While there continues to be disagreement about the correct dates for events in Egypt’s history, revisions to the traditional Egyptian timeline have been largely in the direction of agreement with the Bible’s accounts.
Carbon dating as calibrated by traditional Egyptian dates, however, has suffered.4 In addition to the historically fuzzy dates by which carbon dates were calibrated, the interpretation of carbon dates suffers from the same sorts of assumptions affecting other radiometric methods.
Traditional Egyptian chronology was developed in the 19th century, and for a long time it was the only archaeological yardstick available to date the history of other ancient near eastern people.
However, later datable discoveries in other ancient civilizations were not reconcilable with traditional Egyptian chronology.
“Our results have direct implications on dating the beginning of the Arabian trade and the many related economic and social phenomena.” Sapir-Hen and Ben-Yosef write.
“As most probably significant trade between southern Arabia and the Levant was not feasible before the use of camels as pack animals, it could not have commenced before the last third of the 10th century BCE.” In examining the challenge based on these copper-mined carbon dates, we need to consider both the calibration of the technique and the historical context of the claims.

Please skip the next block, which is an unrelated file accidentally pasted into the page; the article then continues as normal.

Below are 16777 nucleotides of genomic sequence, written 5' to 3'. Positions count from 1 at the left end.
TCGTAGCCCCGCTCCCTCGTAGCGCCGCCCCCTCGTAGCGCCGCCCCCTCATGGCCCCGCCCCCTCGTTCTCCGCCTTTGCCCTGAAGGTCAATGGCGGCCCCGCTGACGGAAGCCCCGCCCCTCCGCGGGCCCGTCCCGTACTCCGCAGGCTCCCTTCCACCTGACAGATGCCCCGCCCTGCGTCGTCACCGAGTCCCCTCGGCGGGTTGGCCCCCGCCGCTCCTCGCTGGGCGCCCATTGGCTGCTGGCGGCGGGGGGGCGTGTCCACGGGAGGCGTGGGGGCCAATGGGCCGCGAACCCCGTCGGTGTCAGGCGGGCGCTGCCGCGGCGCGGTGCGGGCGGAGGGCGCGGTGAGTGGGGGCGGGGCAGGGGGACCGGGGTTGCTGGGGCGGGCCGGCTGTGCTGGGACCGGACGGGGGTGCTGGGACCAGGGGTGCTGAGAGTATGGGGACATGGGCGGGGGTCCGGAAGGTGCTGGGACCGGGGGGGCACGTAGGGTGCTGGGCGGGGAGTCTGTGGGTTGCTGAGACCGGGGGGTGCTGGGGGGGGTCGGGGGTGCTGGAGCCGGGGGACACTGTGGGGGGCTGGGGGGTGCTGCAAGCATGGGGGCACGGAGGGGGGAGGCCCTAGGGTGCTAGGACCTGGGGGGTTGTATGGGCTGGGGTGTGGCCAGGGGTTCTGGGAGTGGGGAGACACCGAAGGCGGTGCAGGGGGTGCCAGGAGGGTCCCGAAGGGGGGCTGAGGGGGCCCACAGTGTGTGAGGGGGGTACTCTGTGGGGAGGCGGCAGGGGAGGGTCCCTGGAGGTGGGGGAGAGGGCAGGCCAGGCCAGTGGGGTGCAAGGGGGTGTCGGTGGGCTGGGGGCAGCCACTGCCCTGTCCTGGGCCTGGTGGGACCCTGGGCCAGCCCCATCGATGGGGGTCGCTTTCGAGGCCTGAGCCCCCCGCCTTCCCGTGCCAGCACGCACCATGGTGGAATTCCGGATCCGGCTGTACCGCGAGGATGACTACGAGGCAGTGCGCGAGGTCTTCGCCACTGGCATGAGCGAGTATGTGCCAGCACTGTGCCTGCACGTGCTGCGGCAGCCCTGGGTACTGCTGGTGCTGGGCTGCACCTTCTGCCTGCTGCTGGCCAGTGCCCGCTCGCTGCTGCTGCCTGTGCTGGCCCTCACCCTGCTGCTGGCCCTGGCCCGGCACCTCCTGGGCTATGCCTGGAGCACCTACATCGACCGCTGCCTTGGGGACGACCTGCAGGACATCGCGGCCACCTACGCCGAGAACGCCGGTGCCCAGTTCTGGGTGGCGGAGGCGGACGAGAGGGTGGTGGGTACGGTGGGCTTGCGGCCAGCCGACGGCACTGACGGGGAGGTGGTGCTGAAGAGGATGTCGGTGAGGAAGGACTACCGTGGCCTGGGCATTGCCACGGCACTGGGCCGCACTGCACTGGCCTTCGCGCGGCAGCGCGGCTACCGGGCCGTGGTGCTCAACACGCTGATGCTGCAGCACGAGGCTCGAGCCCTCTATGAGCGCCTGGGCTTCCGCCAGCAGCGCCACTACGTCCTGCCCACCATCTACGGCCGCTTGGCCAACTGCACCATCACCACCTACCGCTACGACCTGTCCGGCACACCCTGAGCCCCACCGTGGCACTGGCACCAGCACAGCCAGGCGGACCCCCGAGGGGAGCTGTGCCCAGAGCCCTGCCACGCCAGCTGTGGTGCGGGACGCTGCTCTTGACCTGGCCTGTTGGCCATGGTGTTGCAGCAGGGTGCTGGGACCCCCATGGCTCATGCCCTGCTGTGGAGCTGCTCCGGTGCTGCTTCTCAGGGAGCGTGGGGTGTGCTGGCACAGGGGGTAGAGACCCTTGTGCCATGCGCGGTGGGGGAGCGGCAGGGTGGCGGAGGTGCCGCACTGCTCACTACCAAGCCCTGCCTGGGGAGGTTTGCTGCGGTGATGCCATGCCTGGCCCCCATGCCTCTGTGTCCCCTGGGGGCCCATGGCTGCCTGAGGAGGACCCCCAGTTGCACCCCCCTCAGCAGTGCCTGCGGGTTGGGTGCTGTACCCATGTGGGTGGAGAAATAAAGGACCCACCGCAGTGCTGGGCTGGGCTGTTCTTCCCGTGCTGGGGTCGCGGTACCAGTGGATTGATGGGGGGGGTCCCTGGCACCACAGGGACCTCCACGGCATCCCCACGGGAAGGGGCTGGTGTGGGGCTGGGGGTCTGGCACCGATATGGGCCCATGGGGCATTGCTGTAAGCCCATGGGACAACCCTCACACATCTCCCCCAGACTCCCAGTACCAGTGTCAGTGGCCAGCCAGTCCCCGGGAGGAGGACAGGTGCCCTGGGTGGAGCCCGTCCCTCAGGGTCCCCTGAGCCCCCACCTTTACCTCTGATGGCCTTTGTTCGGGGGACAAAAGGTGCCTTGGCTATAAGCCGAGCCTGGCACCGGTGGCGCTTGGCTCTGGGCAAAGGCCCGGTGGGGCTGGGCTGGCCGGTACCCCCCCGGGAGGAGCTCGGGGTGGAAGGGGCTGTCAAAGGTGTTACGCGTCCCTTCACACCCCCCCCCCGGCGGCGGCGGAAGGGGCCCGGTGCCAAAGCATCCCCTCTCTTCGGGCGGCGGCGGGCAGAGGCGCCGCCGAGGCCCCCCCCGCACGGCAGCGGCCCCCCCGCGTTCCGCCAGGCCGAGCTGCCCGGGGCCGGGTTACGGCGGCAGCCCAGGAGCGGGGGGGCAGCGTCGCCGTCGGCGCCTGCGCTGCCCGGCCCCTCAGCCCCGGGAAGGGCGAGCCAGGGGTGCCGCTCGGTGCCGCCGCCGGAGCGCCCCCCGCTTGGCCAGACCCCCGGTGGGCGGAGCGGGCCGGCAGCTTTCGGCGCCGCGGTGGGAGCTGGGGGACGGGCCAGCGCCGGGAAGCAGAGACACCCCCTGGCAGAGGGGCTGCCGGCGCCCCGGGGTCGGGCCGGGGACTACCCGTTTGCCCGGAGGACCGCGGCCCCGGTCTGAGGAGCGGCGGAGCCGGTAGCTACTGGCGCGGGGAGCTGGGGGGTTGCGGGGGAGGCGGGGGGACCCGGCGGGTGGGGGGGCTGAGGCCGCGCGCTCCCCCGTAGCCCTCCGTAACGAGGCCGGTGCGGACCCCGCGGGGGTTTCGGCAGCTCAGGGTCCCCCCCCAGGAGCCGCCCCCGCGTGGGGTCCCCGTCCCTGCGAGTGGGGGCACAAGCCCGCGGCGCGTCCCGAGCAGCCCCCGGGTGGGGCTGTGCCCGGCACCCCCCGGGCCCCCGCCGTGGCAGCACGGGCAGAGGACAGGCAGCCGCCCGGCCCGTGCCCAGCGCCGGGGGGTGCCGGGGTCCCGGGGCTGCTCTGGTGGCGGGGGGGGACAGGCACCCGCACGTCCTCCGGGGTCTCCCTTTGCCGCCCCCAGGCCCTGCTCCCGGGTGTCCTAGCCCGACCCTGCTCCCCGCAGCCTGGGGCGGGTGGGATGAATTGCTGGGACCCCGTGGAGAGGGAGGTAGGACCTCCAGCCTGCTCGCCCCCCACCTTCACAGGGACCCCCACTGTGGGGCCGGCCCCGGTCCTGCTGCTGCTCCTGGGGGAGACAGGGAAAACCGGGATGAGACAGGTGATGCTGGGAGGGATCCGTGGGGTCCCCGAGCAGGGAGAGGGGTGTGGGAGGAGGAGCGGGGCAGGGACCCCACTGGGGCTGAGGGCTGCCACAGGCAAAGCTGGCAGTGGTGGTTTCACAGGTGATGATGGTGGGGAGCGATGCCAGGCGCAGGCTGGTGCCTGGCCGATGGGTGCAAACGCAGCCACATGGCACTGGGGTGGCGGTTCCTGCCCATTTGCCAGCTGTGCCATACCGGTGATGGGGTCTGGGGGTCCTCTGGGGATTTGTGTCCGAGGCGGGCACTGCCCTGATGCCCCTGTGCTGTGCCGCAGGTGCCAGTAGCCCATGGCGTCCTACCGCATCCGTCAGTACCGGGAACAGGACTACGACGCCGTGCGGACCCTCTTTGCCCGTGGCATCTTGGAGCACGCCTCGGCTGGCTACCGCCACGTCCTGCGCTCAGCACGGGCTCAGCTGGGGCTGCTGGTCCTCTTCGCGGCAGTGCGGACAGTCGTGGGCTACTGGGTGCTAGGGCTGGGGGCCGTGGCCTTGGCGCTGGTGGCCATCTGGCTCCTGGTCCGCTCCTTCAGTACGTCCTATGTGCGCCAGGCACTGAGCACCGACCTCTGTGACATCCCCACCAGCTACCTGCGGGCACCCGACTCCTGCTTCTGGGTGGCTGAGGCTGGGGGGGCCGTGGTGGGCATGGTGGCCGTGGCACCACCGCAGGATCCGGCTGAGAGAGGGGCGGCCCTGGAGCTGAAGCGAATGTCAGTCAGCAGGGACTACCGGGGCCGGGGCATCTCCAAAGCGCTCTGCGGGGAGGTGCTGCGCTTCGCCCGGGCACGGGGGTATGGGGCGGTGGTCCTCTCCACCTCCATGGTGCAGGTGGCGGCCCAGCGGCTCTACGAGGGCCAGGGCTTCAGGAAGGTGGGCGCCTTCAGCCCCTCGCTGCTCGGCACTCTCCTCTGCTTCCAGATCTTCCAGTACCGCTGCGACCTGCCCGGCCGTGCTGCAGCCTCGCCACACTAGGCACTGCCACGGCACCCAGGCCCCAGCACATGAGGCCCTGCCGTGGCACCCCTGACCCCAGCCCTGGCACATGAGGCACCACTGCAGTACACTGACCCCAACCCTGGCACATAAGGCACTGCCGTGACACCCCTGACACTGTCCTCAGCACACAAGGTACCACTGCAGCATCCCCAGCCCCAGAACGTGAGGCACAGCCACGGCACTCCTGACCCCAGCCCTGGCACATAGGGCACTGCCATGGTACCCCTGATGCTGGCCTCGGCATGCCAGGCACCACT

“By analyzing archaeological evidence from the copper production sites of the Aravah Valley, we were able to estimate the date of this event in terms of decades rather than centuries.” Because carbon-dated camel bones abruptly appear in the strata of the ancient copper mines in the region, Sapir-Hen and Ben-Yosef report they “have used radiocarbon dating to pinpoint the moment when domesticated camels arrived in the southern Levant, pushing the estimate from the 12th to the 9th century BCE.Camels would probably have been better able to meet mine-related transport demands than donkeys or mules.Camels were well-suited to handle the rigors of long journeys along Middle Eastern trade routes.They became a vital part of the economic strength of the region described in the Old Testament.But when did they begin making their contribution to the economic health of the lands at the crossroads of three great continents?